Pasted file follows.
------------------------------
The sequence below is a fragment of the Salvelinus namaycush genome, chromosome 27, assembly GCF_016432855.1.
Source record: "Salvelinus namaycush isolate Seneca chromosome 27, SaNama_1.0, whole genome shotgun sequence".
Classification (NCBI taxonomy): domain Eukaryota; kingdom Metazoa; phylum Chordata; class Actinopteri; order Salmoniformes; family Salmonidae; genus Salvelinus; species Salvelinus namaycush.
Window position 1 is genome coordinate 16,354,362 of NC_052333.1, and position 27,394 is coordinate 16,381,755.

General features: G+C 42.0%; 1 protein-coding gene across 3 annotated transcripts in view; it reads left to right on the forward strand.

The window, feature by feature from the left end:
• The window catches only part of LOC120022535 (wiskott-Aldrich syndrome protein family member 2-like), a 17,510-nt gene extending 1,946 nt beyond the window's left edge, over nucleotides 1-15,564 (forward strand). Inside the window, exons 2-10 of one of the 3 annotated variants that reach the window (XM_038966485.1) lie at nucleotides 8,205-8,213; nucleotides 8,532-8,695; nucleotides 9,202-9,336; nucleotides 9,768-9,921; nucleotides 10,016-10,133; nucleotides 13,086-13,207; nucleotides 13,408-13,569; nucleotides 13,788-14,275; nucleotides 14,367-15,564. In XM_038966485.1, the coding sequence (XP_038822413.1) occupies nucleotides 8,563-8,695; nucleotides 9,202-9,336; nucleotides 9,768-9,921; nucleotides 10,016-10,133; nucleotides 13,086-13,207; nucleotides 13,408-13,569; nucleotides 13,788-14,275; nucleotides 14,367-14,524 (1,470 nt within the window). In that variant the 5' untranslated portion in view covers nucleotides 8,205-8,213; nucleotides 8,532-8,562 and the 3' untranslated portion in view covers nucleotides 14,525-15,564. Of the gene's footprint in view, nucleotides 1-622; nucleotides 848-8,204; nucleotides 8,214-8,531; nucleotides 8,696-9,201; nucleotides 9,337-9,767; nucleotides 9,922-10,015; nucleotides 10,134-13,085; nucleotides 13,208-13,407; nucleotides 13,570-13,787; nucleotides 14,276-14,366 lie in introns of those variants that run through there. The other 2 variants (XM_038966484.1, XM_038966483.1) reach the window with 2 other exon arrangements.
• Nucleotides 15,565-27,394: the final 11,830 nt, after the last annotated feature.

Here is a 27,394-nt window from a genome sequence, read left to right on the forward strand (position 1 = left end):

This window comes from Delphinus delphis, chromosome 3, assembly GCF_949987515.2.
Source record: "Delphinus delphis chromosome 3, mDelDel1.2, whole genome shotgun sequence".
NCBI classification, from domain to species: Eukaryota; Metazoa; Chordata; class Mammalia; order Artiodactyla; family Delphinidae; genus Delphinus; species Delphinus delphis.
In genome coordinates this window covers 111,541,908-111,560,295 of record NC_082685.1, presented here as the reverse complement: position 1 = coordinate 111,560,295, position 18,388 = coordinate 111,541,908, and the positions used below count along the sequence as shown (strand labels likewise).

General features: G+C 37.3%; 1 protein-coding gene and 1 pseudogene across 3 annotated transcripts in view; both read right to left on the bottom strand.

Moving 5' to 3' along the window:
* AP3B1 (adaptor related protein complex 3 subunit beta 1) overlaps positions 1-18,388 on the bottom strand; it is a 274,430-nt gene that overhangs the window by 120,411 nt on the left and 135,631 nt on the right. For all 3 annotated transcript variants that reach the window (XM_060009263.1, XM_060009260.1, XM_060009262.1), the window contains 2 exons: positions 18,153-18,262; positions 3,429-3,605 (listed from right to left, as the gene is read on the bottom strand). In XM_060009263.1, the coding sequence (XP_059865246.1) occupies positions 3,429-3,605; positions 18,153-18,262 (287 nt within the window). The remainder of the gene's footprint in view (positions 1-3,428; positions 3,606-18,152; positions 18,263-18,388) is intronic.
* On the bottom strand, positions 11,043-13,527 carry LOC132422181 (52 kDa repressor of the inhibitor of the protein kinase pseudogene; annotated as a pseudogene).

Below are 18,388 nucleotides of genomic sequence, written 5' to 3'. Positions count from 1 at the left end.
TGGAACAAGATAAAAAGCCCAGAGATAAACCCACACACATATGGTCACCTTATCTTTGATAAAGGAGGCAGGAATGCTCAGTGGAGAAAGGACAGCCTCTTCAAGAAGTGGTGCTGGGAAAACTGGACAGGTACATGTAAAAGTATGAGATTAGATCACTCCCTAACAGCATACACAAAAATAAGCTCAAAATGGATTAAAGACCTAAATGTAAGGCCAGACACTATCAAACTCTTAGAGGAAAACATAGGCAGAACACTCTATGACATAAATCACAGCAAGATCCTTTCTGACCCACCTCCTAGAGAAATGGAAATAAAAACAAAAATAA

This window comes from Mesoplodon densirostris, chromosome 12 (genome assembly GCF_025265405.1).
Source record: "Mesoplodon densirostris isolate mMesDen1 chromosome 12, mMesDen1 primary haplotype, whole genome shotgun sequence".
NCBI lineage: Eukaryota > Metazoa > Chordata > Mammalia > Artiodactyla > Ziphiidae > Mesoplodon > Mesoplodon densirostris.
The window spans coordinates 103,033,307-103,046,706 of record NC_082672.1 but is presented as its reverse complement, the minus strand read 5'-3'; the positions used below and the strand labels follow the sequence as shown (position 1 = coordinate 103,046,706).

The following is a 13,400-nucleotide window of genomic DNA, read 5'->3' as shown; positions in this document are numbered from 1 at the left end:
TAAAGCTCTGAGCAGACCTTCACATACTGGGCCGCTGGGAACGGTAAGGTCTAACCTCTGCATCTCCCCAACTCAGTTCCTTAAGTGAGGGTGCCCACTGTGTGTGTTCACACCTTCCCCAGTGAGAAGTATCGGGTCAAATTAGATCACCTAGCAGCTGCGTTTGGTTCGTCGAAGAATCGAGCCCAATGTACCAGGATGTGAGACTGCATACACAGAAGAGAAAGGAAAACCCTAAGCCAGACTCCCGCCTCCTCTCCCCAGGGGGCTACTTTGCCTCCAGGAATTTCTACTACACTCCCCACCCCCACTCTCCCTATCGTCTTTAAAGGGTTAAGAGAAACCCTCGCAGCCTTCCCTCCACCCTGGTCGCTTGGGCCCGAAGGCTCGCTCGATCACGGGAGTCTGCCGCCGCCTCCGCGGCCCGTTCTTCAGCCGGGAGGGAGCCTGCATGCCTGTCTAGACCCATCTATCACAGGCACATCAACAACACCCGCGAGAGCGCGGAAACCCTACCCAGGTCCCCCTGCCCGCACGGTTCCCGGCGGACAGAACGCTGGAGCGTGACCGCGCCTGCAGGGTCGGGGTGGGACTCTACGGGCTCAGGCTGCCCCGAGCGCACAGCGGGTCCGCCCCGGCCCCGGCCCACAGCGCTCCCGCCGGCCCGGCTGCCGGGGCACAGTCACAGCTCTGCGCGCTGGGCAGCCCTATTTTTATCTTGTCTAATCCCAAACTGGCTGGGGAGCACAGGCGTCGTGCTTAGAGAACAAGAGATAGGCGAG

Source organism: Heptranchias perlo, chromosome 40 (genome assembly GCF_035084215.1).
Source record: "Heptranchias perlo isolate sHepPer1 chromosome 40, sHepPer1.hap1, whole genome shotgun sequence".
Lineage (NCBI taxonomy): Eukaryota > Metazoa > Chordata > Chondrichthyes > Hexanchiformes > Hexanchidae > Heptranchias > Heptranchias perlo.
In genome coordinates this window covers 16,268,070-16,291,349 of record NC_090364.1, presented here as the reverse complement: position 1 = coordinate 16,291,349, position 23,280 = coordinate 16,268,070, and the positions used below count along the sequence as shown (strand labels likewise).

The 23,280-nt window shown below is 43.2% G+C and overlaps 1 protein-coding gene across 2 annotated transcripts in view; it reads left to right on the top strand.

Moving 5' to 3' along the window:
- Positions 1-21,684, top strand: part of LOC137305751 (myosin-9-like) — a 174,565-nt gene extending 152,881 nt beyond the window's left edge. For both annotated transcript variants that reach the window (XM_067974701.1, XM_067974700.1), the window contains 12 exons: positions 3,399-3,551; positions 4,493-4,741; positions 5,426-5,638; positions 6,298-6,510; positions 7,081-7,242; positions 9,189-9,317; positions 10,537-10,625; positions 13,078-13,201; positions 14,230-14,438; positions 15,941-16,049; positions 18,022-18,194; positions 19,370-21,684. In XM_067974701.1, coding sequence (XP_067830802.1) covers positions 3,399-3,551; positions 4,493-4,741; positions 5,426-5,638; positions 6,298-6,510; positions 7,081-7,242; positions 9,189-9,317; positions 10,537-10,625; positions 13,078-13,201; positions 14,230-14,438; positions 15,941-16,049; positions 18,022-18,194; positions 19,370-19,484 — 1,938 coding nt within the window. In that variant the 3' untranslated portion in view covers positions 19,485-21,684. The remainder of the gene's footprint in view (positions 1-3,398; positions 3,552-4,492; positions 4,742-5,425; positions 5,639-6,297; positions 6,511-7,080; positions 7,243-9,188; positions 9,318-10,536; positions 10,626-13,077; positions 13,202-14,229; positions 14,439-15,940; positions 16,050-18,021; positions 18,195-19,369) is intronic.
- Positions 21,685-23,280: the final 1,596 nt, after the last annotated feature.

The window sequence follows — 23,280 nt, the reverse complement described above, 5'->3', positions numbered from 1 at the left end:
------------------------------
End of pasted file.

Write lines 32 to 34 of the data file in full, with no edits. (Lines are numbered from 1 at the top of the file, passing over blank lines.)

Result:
- Positions 1-21,684, top strand: part of LOC137305751 (myosin-9-like) — a 174,565-nt gene extending 152,881 nt beyond the window's left edge. For both annotated transcript variants that reach the window (XM_067974701.1, XM_067974700.1), the window contains 12 exons: positions 3,399-3,551; positions 4,493-4,741; positions 5,426-5,638; positions 6,298-6,510; positions 7,081-7,242; positions 9,189-9,317; positions 10,537-10,625; positions 13,078-13,201; positions 14,230-14,438; positions 15,941-16,049; positions 18,022-18,194; positions 19,370-21,684. In XM_067974701.1, coding sequence (XP_067830802.1) covers positions 3,399-3,551; positions 4,493-4,741; positions 5,426-5,638; positions 6,298-6,510; positions 7,081-7,242; positions 9,189-9,317; positions 10,537-10,625; positions 13,078-13,201; positions 14,230-14,438; positions 15,941-16,049; positions 18,022-18,194; positions 19,370-19,484 — 1,938 coding nt within the window. In that variant the 3' untranslated portion in view covers positions 19,485-21,684. The remainder of the gene's footprint in view (positions 1-3,398; positions 3,552-4,492; positions 4,742-5,425; positions 5,639-6,297; positions 6,511-7,080; positions 7,243-9,188; positions 9,318-10,536; positions 10,626-13,077; positions 13,202-14,229; positions 14,439-15,940; positions 16,050-18,021; positions 18,195-19,369) is intronic.
- Positions 21,685-23,280: the final 1,596 nt, after the last annotated feature.

The window sequence follows — 23,280 nt, the reverse complement described above, 5'->3', positions numbered from 1 at the left end: